Tuesday, January 18, 2011

BBC Reggae Britannia Season airs 4 new programs.....

Press ReleaseDate: 04.01.2011

BBC Four steps in to reggae's UK roots with range of programmes and collaborative concert with the Barbican

BBC Four today announced that it will celebrate reggae's impact on British music, culture and society with four exciting new programmes on Friday 11 and Friday 18 February.

The channel will spotlight some of the genre's most influential and greatest artists with two new documentaries, Reggae Britannia and Toots And The Maytals – Reggae Got Soul, a specially filmed Reggae Britannia At The Barbican concert and Reggae At The BBC, a choice compilation showcasing a range of archive content.

Jan Younghusband, Commissioning Editor, BBC Music and Events, says: "In the great tradition of BBC Four musical treats, we are delighted to be celebrating UK Reggae with two new documentaries, a special Barbican concert and a host of treasures from the BBC archive."

Kicking off on 11 February at 9pm, and continuing the highly successful and critically acclaimed Britannia series for BBC Four, Reggae Britannia explores and celebrates the impact of reggae on British music and culture from the Sixties through to the mid-Eighties.

The documentary delves into the world of reggae, examining everything from the music, the bass lines and the spliff, to black kids speaking brummie or cockney, the romance of Jamaica and the smell of British streets in the Seventies.

Travelling through the years, the programme talks to the performers who brought their music to the UK from Jamaica, discusses how reggae helped forge Rock Against Racism, showcases the New Wave bands of the Eighties who were influenced by the genre and explores how the genre became a part of the British mainstream my the mid-Eighties.

Directed by Jeremy Marre, the programme hears from Jerry Dammers and Neville Staple of The Specials, Dennis Bovell, Chris Blackwell, UB40, Paul Weller, Janet Kay and Carroll Thompson, Dennis Alcapone, Boy George and many more.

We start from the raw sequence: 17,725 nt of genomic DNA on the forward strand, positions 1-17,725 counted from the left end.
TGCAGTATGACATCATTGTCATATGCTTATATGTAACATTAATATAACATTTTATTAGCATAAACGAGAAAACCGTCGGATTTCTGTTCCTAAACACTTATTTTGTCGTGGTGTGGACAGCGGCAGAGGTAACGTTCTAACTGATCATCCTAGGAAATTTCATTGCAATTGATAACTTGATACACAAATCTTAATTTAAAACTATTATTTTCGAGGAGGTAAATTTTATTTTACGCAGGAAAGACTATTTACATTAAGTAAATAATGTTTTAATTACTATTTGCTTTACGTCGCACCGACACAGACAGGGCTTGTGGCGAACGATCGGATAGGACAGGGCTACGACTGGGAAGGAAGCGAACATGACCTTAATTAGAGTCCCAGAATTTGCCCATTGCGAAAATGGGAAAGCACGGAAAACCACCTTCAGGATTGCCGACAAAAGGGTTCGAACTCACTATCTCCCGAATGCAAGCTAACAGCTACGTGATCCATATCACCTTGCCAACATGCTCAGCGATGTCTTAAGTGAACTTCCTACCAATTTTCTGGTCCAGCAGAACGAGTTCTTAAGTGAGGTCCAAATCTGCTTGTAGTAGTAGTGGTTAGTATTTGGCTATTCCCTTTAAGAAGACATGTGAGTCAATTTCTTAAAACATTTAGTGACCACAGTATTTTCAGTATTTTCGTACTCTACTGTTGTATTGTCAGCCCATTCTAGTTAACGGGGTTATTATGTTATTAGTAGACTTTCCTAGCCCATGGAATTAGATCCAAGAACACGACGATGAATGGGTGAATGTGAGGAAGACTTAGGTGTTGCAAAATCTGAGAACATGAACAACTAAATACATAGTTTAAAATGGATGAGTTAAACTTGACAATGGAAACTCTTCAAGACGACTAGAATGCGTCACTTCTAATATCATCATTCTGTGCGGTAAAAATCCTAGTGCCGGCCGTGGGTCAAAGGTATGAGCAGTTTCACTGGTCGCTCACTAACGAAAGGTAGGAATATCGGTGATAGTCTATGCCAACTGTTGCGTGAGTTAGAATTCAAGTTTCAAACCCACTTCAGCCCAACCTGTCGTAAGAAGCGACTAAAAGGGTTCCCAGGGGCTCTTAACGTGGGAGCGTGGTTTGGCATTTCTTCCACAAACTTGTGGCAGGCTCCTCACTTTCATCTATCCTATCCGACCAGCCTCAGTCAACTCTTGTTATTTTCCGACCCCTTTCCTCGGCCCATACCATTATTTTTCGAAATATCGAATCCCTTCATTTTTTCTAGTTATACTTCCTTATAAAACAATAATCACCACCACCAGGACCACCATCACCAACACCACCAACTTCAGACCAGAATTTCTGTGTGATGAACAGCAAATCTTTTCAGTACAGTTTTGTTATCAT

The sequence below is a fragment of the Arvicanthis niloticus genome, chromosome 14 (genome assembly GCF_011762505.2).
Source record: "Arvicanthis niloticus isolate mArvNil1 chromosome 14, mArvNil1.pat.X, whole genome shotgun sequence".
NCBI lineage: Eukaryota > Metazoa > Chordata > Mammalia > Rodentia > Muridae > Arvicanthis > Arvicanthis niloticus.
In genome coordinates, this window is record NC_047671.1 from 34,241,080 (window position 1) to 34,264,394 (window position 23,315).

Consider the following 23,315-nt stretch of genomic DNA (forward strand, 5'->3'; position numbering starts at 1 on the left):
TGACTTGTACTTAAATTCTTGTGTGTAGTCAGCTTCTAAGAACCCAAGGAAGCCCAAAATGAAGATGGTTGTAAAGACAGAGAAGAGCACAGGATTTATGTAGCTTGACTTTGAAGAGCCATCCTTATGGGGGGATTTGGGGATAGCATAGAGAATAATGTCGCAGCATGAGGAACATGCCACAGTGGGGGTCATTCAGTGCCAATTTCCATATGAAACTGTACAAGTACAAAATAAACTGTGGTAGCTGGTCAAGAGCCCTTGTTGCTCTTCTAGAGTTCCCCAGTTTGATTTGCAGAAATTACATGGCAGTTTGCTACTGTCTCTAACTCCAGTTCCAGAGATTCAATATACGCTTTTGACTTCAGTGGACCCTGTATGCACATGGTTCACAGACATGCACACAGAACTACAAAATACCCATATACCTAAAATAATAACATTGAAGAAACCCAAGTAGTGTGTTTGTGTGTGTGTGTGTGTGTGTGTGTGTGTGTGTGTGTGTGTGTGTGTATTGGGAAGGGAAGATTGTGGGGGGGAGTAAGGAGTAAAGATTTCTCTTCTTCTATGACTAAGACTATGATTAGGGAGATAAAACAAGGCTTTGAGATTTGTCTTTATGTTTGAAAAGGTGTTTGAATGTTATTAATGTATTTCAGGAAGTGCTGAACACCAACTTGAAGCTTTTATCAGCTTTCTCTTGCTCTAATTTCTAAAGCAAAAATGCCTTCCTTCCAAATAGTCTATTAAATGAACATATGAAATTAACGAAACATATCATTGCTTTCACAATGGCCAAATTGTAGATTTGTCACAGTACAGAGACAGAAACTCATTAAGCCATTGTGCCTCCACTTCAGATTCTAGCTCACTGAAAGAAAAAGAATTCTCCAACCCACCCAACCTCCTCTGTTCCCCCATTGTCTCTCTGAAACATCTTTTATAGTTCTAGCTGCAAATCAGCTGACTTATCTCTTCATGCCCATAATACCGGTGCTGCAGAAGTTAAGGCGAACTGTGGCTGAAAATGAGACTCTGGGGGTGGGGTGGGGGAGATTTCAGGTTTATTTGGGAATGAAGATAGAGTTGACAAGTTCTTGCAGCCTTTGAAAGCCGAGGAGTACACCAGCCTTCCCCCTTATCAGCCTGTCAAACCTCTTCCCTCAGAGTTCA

A special Reggae Britannia At The Barbican concert will be held in London on Saturday 5 February. The broadcast of the concert will follow the documentary at 10.30pm.

From Ska, through Rocksteady, Roots, Dub and Lovers Rock, it promises to be an evening of hits from the Sixties through to the present day. Featuring some of the most important Reggae musicians in the British scene, the programme will see performances from Dennis Alcapone and Winston Reedy, Dennis Bovell, Dave Barker, Pauline Black, Ali Campbell, Ken Boothe and many more.

The channel will serve up its second helping of programming on Friday 18 February, spotlighting a reggae legend in the new documentary Toots And The Maytals – Reggae Got Soul, at 9pm. This never-before-told story from one of Jamaica's most influential artists features intimate performances from Toots and some hand-picked musicians, rare archive from throughout his career and interviews with Toots himself, contemporaries and well-known fans.

From his beginnings as a singer in a Jamaican church choir to the universally-praised Grammy award-winning artist of today, this film tells the story of one of music's true greats and features contributions from Eric Clapton, Keith Richards, Jimmy Cliff, Willie Nelson, Paolo Nutini, Bonnie Raitt, Marcia Griffiths and many more.

Following the documentary, Reggae At The BBC will showcase a choice archive of great reggae performances filmed at the BBC Studios. Ranging from Top Of The Pops, Old Grey Whistle Test and Later… With Jools Holland, the programme will feature classic performances from artists including Bob Marley and the Wailers, Gregory Isaacs, Prince Buster, Dennis Brown and many more.



  1. Hey, you should look at Pogus Caesar's astounding book MUZIK KINDA SWEET = it features rare archive photographs of legendary Reggae artists including: Dennis Alcapone, Burning Spear, Mighty Diamonds, Augustus Pablo, Jimmy Cliff, Junior Delgado, Prince Alla, Dennis Brown and a host of others. This book is a must for all lovers of Reggae.

    Article from The independent http://www.independent.co.uk/arts-entertainment/art/features/pogus-caesars-muzika-kinda-sweet-2080071.html

  2. In the 80's 3 of the biggest British reggae bands were from Birmingham, Ub40, Steel Pulse and Musical Youth. I think that this should have been pointed out more in Reggae Britannia. I was surprised that UK groups such as Misty in Roots, Black Slate and Black Roots were not mentioned as well as John Peel and David Rodigan who both played an important role within the reggae scene. These kind of documentaries always tend to talk about bands that were in the top 40. It was great to see rare clips of the Selector and Beshara.